What do you think when rappers use the phrase “no homo”?
“No homo” is for dummies. Jay-Z doesn’t say “no homo” in interviews. But you can’t change people. When I’m walking in Rockaway Beach and pass an Irish and Italian pub and all of them say, “Hey, it’s RuPaul,” it’s because RuPaul is the only drag they know. Any transgender African American or Latino person could fucking walk by, and they’re going to call him RuPaul. Those people aren’t going to hang out with gay people anyway. I gain a lot of my strength from it. If you think I want acceptance so bad that I’m going to “bro down” with you, that’s never going to happen. You know why? Because I don’t like giving heterosexuals that much credit.
A large percentage of the general population is not that smart. When something like Jersey Shore or Teen Mom becomes popular, it tells you about the culture of that time. So let these people say “no homo.” You know why? They’re not hanging out with gay men. They don’t care about gay men. They want to get dressed by the gay designer who puts them in expensive clothing, but they want to fuck women and be around women. When you make a rapper give a public apology, that’s just appeasing culture because we’re doing what’s P.C. now. But, trust me, that rapper couldn’t give a shit, and still is not going to hang out with gay people. It’s an image thing.
What are your thoughts on A$AP Rocky’s remark earlier this year that he used to be homophobic but that he’s started to change his views?
Marketing. Because on that photo shoot I did with him [with Terry Richardson for Happy Socks], he didn’t speak to me the entire time. He didn’t look at me, looked at me like I was a freak. It’s marketing. Lady Gaga showed the entertainment industry how profitable it is to have a gay fan base. Gay people usually make more money than heterosexuals. Cher knows this, Bette Middler knows this, Celine Dion knows this. Madonna, Kylie Minogue, Elton John know this. A gay fan base is a dedicated fan base that will bring you and your franchise and your production more money. It’s just an entertainment fact. Make your soft “unhomophobic” remark. I’m not trying to villainize him. I don’t know him. He may really feel that way, but do I think it’s marketing. A$AP Rocky made those comments so no one can call him homophobic now. It was safe and smart of him to do—and smart of his manager and publicist to do.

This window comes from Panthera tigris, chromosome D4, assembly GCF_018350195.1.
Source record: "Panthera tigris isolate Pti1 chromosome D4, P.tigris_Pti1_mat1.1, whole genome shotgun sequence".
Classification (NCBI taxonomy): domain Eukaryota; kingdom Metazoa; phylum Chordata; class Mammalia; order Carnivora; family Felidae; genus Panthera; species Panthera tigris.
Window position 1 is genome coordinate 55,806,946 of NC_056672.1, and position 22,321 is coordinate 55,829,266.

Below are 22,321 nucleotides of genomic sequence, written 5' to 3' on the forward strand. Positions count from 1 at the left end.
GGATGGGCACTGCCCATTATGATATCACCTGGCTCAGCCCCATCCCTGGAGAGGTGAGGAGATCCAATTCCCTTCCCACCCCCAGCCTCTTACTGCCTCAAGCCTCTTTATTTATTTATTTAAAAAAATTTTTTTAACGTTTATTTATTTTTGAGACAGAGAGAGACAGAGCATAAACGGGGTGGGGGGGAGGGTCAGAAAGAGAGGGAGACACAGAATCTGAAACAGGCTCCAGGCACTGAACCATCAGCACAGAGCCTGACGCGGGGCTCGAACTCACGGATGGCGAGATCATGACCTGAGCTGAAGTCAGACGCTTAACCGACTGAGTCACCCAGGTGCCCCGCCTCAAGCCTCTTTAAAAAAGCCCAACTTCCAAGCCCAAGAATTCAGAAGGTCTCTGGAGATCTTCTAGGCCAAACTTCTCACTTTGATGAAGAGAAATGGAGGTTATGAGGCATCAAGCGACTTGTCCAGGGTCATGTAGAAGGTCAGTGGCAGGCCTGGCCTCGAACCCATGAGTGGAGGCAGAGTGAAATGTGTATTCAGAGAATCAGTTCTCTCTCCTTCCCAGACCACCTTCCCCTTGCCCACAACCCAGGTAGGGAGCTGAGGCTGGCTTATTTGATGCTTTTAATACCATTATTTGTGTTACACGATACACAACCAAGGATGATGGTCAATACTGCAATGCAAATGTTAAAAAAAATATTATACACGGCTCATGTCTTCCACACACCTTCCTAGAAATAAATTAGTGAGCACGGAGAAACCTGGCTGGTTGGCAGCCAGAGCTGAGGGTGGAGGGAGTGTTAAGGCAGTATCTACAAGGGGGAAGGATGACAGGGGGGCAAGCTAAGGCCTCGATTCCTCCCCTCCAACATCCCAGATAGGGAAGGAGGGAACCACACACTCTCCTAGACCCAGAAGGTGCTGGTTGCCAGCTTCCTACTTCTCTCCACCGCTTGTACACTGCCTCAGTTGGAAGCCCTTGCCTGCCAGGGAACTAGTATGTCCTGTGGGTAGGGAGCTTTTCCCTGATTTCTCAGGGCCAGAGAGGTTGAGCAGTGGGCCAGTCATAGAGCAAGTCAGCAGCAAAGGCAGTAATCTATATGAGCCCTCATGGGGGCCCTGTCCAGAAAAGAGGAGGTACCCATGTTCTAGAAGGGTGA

Do you think homophobia in black culture will ever go away? What would have to happen to change it?
I think that people want homophobia to change in black America the way that homophobia changed in white America, but it’s not going to happen that way. It’s gonna happen in a way that is befitting to black culture. Everyone always knew Little Richard was gay, but because of his talent, people overlooked it. Dennis Rodman is heterosexual but was a public cross-dresser, but because he was such a good NBA player, people overlooked it. In black culture, talent has always been this big deal. In black culture, there is an ideology of support, of taking care of your people and your community. Changing homophobia is going to come from public figures and pastors telling their community to love their children, that lesbians and gays are your brothers and sisters, that you can be gay and that doesn’t make you less of a strong black man. Discrimination, segregation, and racism make people feel that they have to be strong. And people relate strength to masculinity. And people relate homosexuality to being the opposite of masculinity. When femininity is seen as a source of power in black culture, homophobia will no longer exist.
Photography by Marton Perlaki